The power subsystem comprises two batteries: a non-rechargeable primary 1000 watt-hour battery to provide power for the first 60 hours and a secondary 140 watt-hour battery recharged by the solar panels to be used after the primary is exhausted. The solar panels cover 2.2 square metres (24 sq ft) and were designed to deliver up to 32 watts at a distance of 3 AU from the Sun.[61]


The science payload of the lander consists of ten instruments massing 26.7 kilograms (59 lb), making up just over one-fourth of the mass of the lander.[20]

Philae '​s instruments
The Alpha Particle X-ray Spectrometer detects alpha particles and X-rays, which provide information on the elemental composition of the comet's surface.[62] The instrument is an improved version of the APXS on the Mars Pathfinder.
The COmetary SAmpling and Composition instrument is a combined gas chromatograph and time-of-flight mass spectrometer to perform analysis of soil samples and determine the content of volatile components.[63][64]
An instrument measuring stable isotope ratios of key volatiles on the comet's nucleus.[65][66]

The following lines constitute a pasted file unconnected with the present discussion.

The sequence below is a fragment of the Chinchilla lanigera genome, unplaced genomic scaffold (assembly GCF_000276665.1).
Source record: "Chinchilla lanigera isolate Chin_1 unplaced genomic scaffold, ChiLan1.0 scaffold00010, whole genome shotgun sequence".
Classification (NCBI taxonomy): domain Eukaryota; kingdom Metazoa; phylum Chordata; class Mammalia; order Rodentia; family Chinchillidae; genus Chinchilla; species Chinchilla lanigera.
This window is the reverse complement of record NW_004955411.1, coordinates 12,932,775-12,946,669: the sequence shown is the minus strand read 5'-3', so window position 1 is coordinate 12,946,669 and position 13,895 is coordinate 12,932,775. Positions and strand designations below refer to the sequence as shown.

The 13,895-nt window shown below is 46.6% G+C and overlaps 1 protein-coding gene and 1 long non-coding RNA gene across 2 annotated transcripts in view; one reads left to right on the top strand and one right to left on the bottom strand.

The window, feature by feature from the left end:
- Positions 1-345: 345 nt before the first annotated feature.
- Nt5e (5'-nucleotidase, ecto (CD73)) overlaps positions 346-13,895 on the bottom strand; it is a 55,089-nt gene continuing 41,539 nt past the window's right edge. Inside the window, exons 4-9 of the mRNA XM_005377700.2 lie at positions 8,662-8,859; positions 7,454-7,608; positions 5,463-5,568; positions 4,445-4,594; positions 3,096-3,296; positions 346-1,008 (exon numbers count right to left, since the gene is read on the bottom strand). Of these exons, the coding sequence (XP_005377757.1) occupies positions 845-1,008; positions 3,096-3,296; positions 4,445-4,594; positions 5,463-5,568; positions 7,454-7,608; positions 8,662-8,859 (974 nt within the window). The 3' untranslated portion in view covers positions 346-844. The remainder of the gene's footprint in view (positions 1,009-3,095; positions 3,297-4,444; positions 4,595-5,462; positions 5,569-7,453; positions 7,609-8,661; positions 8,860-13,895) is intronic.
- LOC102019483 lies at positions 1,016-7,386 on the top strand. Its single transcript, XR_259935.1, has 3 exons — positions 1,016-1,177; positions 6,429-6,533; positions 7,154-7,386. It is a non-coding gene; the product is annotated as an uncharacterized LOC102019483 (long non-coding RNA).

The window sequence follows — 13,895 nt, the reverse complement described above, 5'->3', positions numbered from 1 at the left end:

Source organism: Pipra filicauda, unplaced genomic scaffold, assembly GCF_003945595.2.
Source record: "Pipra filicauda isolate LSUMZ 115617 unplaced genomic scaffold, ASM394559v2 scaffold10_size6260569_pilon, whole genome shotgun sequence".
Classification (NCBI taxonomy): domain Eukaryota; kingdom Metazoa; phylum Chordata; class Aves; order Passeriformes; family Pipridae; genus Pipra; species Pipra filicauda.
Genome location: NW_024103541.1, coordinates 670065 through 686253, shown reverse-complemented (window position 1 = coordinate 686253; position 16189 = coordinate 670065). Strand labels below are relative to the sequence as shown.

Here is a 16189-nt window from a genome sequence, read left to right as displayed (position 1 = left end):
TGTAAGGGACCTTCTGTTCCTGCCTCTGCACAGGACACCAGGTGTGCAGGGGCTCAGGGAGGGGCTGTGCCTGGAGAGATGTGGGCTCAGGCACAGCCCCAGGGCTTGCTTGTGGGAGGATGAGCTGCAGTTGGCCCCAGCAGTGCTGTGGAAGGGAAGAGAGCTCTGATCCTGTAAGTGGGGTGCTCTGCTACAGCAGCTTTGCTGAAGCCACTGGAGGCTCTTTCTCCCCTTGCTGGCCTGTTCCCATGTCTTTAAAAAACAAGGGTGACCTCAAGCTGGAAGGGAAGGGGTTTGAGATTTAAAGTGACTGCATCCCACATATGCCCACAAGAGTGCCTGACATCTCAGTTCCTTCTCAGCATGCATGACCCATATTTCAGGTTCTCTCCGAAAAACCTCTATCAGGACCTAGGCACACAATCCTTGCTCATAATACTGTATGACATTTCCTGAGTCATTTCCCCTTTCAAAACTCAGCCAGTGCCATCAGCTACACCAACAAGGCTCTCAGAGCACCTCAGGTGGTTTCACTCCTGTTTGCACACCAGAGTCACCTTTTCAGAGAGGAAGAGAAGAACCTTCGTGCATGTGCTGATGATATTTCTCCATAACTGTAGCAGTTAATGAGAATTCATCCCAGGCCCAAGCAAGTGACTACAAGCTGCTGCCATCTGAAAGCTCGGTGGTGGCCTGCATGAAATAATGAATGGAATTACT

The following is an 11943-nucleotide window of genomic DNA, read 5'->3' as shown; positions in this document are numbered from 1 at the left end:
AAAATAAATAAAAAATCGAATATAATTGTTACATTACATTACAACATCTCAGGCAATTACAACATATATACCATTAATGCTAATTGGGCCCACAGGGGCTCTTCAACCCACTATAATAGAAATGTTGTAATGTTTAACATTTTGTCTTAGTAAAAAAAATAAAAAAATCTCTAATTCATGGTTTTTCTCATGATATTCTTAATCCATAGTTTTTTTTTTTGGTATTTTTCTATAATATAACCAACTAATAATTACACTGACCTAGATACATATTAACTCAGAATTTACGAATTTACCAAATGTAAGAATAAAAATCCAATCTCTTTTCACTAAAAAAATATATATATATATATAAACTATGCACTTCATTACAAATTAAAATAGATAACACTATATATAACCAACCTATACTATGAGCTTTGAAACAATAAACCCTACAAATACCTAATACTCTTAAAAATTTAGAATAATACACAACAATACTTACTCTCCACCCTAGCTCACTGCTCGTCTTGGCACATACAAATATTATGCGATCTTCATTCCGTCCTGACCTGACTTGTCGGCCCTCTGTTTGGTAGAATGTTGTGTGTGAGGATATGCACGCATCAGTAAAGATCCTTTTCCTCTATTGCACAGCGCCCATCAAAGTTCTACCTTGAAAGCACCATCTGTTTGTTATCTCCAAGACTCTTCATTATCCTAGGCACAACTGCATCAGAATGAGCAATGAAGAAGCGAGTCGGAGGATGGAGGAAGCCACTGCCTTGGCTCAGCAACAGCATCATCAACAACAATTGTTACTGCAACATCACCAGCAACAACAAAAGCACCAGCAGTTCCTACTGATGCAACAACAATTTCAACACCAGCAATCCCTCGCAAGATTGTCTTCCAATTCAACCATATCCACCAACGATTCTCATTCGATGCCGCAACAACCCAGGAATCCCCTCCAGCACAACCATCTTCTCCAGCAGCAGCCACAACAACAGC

The Comet Nucleus Infrared and Visible Analyser[67] (sometimes given as ÇIVA[68]) is a group of seven identical cameras used to take panoramic pictures of the surface plus a visible-light microscope and an infrared spectrometer. The panoramic cameras (CIVA-P) are arranged on the sides of the lander at 60° intervals: five mono imagers and two others making up a stereo imager. Each camera has a 1024×1024 pixel CCD detector.[69] The microscope and spectrometer (CIVA-M) are mounted on the base of the lander, and are used to analyse the composition, texture and albedo (reflectivity) of samples collected from the surface.[70]
The Rosetta Lander Imaging System is a CCD camera used to obtain high-resolution images during descent and stereo panoramic images of areas sampled by other instruments.[71] The CCD detector consists of 1024×1024 pixels.[72]
The COmet Nucleus Sounding Experiment by Radiowave Transmission will use electromagnetic wave propagation to determine the comet's internal structure. A radar on Rosetta will transmit a signal through the nucleus to be received by a detector on Philae.[73][74]
The MUlti-PUrpose Sensors for Surface and Sub-Surface Science instrument will measure the density, thermal and mechanical properties of the comet's surface.[75]
The Rosetta Lander Magnetometer and Plasma Monitor is a magnetometer and plasma sensor to study the nucleus' magnetic field and its interactions with the solar wind.[76]
The Surface Electric Sounding and Acoustic Monitoring Experiments will use three instruments to measure properties of the comet's outer layers. The Cometary Acoustic Sounding Surface Experiment (CASSE) measures the way in which sound travels through the surface. The Permittivity Probe (PP) investigates its electrical characteristics, and the Dust Impact Monitor (DIM) measures dust falling back to the surface.[77]